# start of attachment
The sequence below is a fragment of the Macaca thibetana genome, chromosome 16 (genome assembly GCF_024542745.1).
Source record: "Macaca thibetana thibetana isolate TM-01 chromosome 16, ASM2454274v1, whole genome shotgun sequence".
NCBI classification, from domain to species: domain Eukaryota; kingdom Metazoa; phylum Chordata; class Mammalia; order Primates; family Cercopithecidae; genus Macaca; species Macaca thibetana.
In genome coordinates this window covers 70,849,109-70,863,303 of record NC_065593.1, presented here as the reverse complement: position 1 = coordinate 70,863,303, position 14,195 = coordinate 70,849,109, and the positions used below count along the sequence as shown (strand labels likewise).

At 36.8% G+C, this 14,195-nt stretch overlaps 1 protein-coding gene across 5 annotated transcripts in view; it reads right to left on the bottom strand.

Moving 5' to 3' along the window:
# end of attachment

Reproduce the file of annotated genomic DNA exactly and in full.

The sequence below is a fragment of the Macaca thibetana genome, chromosome 16 (genome assembly GCF_024542745.1).
Source record: "Macaca thibetana thibetana isolate TM-01 chromosome 16, ASM2454274v1, whole genome shotgun sequence".
NCBI classification, from domain to species: domain Eukaryota; kingdom Metazoa; phylum Chordata; class Mammalia; order Primates; family Cercopithecidae; genus Macaca; species Macaca thibetana.
In genome coordinates this window covers 70,849,109-70,863,303 of record NC_065593.1, presented here as the reverse complement: position 1 = coordinate 70,863,303, position 14,195 = coordinate 70,849,109, and the positions used below count along the sequence as shown (strand labels likewise).

At 36.8% G+C, this 14,195-nt stretch overlaps 1 protein-coding gene across 5 annotated transcripts in view; it reads right to left on the bottom strand.

Moving 5' to 3' along the window: